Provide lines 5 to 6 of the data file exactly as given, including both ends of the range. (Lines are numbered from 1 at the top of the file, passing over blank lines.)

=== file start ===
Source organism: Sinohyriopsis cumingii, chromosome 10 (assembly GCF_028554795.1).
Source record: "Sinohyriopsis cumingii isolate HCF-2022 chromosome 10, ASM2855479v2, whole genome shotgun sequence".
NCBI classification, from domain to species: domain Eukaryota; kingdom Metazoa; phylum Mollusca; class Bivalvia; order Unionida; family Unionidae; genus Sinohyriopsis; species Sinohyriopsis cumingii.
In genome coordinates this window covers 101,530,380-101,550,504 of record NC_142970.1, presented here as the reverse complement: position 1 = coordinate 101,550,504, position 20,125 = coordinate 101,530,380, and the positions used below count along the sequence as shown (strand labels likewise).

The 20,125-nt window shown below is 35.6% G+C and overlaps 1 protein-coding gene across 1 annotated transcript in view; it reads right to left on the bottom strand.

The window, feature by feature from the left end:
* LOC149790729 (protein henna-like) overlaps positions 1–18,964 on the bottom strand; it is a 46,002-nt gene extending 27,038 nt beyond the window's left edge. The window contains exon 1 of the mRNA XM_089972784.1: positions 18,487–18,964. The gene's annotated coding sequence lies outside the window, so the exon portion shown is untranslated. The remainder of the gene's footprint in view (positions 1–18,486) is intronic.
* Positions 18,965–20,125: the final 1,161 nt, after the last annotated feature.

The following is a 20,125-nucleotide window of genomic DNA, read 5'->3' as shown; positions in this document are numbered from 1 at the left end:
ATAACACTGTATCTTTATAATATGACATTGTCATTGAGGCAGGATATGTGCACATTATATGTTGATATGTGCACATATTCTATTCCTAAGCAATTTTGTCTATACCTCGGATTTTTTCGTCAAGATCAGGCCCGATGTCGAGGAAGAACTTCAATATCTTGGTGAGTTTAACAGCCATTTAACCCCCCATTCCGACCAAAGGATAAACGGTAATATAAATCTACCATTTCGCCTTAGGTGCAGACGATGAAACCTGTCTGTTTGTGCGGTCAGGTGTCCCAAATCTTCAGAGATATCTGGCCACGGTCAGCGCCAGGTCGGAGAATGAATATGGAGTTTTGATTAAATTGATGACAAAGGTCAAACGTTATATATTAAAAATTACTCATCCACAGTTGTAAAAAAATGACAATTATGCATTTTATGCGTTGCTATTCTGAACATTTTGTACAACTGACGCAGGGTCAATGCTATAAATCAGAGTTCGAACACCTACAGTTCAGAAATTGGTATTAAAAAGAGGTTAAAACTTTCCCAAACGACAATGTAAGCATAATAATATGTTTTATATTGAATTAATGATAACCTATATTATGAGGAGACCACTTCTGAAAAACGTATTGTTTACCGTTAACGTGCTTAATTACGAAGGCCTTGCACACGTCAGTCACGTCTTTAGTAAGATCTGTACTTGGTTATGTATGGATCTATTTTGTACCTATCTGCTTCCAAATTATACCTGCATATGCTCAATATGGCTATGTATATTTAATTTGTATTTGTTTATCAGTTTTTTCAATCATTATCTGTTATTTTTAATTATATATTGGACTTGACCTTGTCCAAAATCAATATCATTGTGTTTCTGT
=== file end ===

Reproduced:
The 20,125-nt window shown below is 35.6% G+C and overlaps 1 protein-coding gene across 1 annotated transcript in view; it reads right to left on the bottom strand.

The window, feature by feature from the left end: